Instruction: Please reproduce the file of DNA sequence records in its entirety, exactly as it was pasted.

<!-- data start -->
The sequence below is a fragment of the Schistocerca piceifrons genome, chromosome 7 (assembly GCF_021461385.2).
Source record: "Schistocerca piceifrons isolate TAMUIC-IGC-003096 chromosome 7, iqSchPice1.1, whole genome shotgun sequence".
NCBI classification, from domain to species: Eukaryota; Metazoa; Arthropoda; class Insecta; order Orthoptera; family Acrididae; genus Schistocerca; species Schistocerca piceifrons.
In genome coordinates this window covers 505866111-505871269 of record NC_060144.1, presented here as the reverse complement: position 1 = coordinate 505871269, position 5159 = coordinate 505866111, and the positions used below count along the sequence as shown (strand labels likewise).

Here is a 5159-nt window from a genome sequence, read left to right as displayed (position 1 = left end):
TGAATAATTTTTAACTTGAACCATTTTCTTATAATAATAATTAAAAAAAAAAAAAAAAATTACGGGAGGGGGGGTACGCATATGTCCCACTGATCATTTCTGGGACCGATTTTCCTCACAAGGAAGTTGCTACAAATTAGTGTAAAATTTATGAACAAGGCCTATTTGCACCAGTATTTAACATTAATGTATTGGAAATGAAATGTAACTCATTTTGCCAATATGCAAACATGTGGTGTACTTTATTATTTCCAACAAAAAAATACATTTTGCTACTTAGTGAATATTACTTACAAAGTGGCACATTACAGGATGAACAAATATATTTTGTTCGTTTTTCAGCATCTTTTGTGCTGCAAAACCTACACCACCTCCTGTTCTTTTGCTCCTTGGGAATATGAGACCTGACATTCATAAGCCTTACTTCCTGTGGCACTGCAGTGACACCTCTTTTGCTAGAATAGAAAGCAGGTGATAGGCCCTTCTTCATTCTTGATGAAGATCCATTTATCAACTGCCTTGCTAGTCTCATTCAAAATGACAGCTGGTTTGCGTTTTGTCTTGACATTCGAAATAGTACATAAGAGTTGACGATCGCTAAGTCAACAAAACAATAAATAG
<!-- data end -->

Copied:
The sequence below is a fragment of the Schistocerca piceifrons genome, chromosome 7 (assembly GCF_021461385.2).
Source record: "Schistocerca piceifrons isolate TAMUIC-IGC-003096 chromosome 7, iqSchPice1.1, whole genome shotgun sequence".
NCBI classification, from domain to species: Eukaryota; Metazoa; Arthropoda; class Insecta; order Orthoptera; family Acrididae; genus Schistocerca; species Schistocerca piceifrons.
In genome coordinates this window covers 505866111-505871269 of record NC_060144.1, presented here as the reverse complement: position 1 = coordinate 505871269, position 5159 = coordinate 505866111, and the positions used below count along the sequence as shown (strand labels likewise).

Here is a 5159-nt window from a genome sequence, read left to right as displayed (position 1 = left end):
TGAATAATTTTTAACTTGAACCATTTTCTTATAATAATAATTAAAAAAAAAAAAAAAAATTACGGGAGGGGGGGTACGCATATGTCCCACTGATCATTTCTGGGACCGATTTTCCTCACAAGGAAGTTGCTACAAATTAGTGTAAAATTTATGAACAAGGCCTATTTGCACCAGTATTTAACATTAATGTATTGGAAATGAAATGTAACTCATTTTGCCAATATGCAAACATGTGGTGTACTTTATTATTTCCAACAAAAAAATACATTTTGCTACTTAGTGAATATTACTTACAAAGTGGCACATTACAGGATGAACAAATATATTTTGTTCGTTTTTCAGCATCTTTTGTGCTGCAAAACCTACACCACCTCCTGTTCTTTTGCTCCTTGGGAATATGAGACCTGACATTCATAAGCCTTACTTCCTGTGGCACTGCAGTGACACCTCTTTTGCTAGAATAGAAAGCAGGTGATAGGCCCTTCTTCATTCTTGATGAAGATCCATTTATCAACTGCCTTGCTAGTCTCATTCAAAATGACAGCTGGTTTGCGTTTTGTCTTGACATTCGAAATAGTACATAAGAGTTGACGATCGCTAAGTCAACAAAACAATAAATAG